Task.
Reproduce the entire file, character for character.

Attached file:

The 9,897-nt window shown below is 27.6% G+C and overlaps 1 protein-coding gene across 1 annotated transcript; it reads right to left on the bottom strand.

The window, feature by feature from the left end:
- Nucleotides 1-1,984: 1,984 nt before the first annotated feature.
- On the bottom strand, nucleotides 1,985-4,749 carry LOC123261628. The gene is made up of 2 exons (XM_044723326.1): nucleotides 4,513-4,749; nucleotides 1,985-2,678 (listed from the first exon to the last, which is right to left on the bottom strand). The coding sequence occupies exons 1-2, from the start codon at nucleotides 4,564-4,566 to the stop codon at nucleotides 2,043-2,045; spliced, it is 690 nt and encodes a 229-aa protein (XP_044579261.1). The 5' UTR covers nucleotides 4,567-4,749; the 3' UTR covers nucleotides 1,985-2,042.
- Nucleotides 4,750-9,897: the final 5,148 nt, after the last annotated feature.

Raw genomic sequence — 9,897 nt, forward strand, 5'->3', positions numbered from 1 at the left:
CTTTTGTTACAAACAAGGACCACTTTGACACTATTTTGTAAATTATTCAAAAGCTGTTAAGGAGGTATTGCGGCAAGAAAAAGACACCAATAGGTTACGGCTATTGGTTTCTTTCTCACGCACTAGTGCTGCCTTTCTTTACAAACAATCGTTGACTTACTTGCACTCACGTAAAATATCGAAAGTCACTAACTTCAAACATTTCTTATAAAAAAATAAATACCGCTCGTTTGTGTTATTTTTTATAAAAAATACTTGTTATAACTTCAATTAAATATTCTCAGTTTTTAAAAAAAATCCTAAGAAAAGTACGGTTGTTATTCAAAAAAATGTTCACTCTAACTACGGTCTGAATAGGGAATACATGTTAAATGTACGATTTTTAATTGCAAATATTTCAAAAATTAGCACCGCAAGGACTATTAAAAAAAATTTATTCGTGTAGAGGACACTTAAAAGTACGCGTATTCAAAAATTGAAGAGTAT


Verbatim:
The 9,897-nt window shown below is 27.6% G+C and overlaps 1 protein-coding gene across 1 annotated transcript; it reads right to left on the bottom strand.

The window, feature by feature from the left end:
- Nucleotides 1-1,984: 1,984 nt before the first annotated feature.
- On the bottom strand, nucleotides 1,985-4,749 carry LOC123261628. The gene is made up of 2 exons (XM_044723326.1): nucleotides 4,513-4,749; nucleotides 1,985-2,678 (listed from the first exon to the last, which is right to left on the bottom strand). The coding sequence occupies exons 1-2, from the start codon at nucleotides 4,564-4,566 to the stop codon at nucleotides 2,043-2,045; spliced, it is 690 nt and encodes a 229-aa protein (XP_044579261.1). The 5' UTR covers nucleotides 4,567-4,749; the 3' UTR covers nucleotides 1,985-2,042.
- Nucleotides 4,750-9,897: the final 5,148 nt, after the last annotated feature.

Raw genomic sequence — 9,897 nt, forward strand, 5'->3', positions numbered from 1 at the left:
CTTTTGTTACAAACAAGGACCACTTTGACACTATTTTGTAAATTATTCAAAAGCTGTTAAGGAGGTATTGCGGCAAGAAAAAGACACCAATAGGTTACGGCTATTGGTTTCTTTCTCACGCACTAGTGCTGCCTTTCTTTACAAACAATCGTTGACTTACTTGCACTCACGTAAAATATCGAAAGTCACTAACTTCAAACATTTCTTATAAAAAAATAAATACCGCTCGTTTGTGTTATTTTTTATAAAAAATACTTGTTATAACTTCAATTAAATATTCTCAGTTTTTAAAAAAAATCCTAAGAAAAGTACGGTTGTTATTCAAAAAAATGTTCACTCTAACTACGGTCTGAATAGGGAATACATGTTAAATGTACGATTTTTAATTGCAAATATTTCAAAAATTAGCACCGCAAGGACTATTAAAAAAAATTTATTCGTGTAGAGGACACTTAAAAGTACGCGTATTCAAAAATTGAAGAGTAT